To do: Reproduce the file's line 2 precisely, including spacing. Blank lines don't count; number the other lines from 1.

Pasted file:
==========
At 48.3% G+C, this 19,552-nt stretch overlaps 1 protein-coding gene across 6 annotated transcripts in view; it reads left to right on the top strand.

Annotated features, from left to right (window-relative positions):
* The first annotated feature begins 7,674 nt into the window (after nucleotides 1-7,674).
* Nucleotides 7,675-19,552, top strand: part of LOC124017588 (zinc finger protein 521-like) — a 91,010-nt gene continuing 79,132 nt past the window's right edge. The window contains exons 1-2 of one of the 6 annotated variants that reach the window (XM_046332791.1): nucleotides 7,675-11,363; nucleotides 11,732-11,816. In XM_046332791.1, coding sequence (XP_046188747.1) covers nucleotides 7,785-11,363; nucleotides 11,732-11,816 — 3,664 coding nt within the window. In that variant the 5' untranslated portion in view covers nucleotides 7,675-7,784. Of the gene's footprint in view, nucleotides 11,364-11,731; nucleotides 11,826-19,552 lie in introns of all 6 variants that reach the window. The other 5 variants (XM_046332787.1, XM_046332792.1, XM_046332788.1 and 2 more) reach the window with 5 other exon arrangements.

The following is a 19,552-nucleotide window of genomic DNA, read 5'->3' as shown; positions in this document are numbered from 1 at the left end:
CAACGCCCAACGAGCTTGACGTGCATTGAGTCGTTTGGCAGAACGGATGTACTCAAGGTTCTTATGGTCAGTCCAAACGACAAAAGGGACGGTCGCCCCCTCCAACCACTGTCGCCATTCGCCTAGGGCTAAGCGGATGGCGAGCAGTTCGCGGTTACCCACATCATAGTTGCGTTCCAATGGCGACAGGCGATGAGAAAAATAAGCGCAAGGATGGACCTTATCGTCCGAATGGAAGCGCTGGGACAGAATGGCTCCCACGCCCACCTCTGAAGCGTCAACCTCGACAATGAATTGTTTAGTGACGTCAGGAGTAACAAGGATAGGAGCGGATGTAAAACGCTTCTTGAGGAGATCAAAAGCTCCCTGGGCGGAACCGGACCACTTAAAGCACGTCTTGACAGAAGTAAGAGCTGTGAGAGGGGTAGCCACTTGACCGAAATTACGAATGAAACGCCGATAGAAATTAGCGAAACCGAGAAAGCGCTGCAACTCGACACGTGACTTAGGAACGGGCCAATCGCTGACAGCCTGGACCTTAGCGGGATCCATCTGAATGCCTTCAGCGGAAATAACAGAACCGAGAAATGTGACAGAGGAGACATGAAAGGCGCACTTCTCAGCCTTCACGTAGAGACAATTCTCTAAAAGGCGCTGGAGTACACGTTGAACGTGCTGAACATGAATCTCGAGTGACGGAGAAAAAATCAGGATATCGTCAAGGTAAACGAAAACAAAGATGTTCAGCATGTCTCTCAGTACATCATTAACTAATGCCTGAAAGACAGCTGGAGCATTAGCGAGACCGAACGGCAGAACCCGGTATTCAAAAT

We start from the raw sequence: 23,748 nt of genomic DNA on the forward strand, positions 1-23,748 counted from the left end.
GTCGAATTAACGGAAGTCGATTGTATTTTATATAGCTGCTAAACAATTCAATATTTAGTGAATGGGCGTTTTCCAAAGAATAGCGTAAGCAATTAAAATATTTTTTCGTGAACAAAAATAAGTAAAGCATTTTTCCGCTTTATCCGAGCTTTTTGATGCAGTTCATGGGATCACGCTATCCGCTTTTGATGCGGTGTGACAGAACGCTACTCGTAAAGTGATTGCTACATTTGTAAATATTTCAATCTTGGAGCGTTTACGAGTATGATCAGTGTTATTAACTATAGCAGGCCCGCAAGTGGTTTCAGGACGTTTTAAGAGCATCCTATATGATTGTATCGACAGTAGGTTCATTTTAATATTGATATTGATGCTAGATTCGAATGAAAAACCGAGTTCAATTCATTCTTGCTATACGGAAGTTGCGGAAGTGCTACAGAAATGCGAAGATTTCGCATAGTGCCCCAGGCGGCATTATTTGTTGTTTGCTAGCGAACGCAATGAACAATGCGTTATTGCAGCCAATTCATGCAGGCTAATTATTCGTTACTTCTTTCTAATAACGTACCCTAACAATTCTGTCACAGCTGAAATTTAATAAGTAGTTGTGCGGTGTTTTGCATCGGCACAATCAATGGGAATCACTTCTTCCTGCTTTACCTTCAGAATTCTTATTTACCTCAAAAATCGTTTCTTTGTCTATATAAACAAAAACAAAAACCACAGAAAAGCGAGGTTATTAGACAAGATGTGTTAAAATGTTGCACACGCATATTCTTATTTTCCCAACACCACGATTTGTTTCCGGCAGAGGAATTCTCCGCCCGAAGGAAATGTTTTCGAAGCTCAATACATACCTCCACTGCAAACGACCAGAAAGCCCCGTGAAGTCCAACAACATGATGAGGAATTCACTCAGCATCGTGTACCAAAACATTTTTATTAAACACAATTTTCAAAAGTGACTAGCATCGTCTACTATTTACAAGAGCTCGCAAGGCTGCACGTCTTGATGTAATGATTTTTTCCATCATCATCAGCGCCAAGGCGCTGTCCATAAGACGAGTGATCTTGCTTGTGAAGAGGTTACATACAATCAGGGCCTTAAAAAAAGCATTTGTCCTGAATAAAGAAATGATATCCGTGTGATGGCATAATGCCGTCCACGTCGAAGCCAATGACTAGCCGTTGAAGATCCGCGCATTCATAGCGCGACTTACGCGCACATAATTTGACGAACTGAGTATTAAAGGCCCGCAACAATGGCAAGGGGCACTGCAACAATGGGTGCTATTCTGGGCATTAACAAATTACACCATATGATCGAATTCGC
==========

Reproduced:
Annotated features, from left to right (window-relative positions):